How to calculate the ROI of your customer experience programme
New MyCustomer research reveals that only a third of CX leaders measure their programme's business value with financial metrics. So how do you do it?
In new research conducted by MyCustomer.com, a majority of CX leaders reported that they commonly use CSAT and NPS to gauge CX programme success (74% and 73% respectively), but only about 33% measure its business value with financial metrics.
However, according to Forrester in their predictions for 2020, “…to continue succeeding, CX leaders must prove the ROI of CX investments…”. In the same report, Forrester predicts that 25% of CX professionals will lose their job in 2020, whilst the number of CX executives will grow by 25%. In my view, one difference between the two groups is their ability to directly connect improvements in CX to business results.
For CX leaders to win the support of their peers in the boardroom, they are going to have to show how their investments in improving customer experience are resulting in quantifiable business outcomes and a positive ROI, for example, by:
- Increasing topline growth – with higher sales values, increased cross-sales, etc.
- Reducing costs – by reducing waste and improving efficiency & effectiveness.
- Generating higher lifetime value (LTV) – by decreasing customer churn and increasing lifetime economic activity.
In addition, over half of those surveyed reported an uptick in customer satisfaction or in NPS, yet a quarter of those surveyed (24%) also reported that measuring ROI is the biggest obstacle to their CX programme's success.
So how do we go about calculating a robust return on customer experience (RoCX)? Here is my advice:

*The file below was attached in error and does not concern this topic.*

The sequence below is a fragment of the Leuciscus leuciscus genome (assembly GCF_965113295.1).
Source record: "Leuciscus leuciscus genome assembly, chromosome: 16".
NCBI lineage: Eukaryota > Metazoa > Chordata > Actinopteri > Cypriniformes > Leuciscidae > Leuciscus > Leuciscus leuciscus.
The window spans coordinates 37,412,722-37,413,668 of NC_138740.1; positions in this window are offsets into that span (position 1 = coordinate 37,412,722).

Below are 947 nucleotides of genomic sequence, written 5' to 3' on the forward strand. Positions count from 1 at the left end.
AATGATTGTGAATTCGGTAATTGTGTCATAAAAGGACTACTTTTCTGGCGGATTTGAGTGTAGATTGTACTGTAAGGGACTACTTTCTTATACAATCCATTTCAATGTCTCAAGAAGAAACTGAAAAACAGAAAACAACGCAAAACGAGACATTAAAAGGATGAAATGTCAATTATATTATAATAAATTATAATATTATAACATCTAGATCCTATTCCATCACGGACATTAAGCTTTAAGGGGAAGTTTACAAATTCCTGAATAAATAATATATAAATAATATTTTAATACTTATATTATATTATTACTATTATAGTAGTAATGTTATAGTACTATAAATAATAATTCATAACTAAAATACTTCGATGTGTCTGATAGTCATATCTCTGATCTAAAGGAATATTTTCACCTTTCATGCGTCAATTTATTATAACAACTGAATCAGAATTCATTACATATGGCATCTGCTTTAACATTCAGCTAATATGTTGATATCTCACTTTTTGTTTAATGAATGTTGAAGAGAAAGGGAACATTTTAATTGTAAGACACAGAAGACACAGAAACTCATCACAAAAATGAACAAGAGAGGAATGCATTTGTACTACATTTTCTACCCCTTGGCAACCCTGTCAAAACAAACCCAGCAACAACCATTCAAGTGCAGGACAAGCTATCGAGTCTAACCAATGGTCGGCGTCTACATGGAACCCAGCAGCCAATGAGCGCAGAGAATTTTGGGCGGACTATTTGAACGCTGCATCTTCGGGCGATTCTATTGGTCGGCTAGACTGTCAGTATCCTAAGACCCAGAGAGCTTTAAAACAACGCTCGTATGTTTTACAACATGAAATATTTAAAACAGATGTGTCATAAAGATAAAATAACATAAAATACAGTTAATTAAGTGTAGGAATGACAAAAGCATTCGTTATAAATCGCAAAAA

- Determine what your measure(s) of success will be – it should not just be the common CX measures, even though these are often correlated to overall business performance. The economic purpose of business is to create value for their stakeholders. Most business executives are used to thinking about data, numbers and business cases, so focus on how your CX investments specifically will do that – pick a business KPI. For example, in the MyCustomer.com research, reduced customer churn and growth in revenue were reported by 43% of those surveyed, and reduced cost of operations by 36%.
- Objectively benchmark where are you are today – in any ROI equation, calculating the investment is relatively straightforward, but you cannot quantify a return unless you know what the ‘as is’ value is (or is predicted to be). Whilst not getting bogged down in too much detail, avoid overly-simplistic cost allocations – ‘averages’ can hide a lot detail. That said, I am frustrated by how few organisations are prepared to ‘face the awful truth’ about their current situation – even at an ‘averages’ level.
- Invest in a unified customer data platform (CDP) – the term ‘single customer view’ is hardly new, and yet many organisations have yet to fully integrate/link their customer data sources to produce one. Without it, it is impossible to generate a complete picture of each customer, their behaviour and what’s driving it. If you don’t have comprehensive data about what your customers (and you) are doing, it’s impossible to perform the analytics needed to make data-based decisions at the by-customer level.
- Invest in analytics, or in moving up the analytics evolution curve – in the world of CX, too many organisations restrict their use of analytics to operational management, simple explanations of past results and progress against predefined customer journeys, or for measuring outcomes that are not directly related to financial metrics. Yet, there is more on offer – the ability to predict customer behaviour, optimise the next best action, make automation more intelligent, and even become more proactive. Ultimately, this means that models can be build that show the causal links between an action and an effect - if you do ‘X’, the customer will do ‘Y’ - and each has a cost or value attached to it.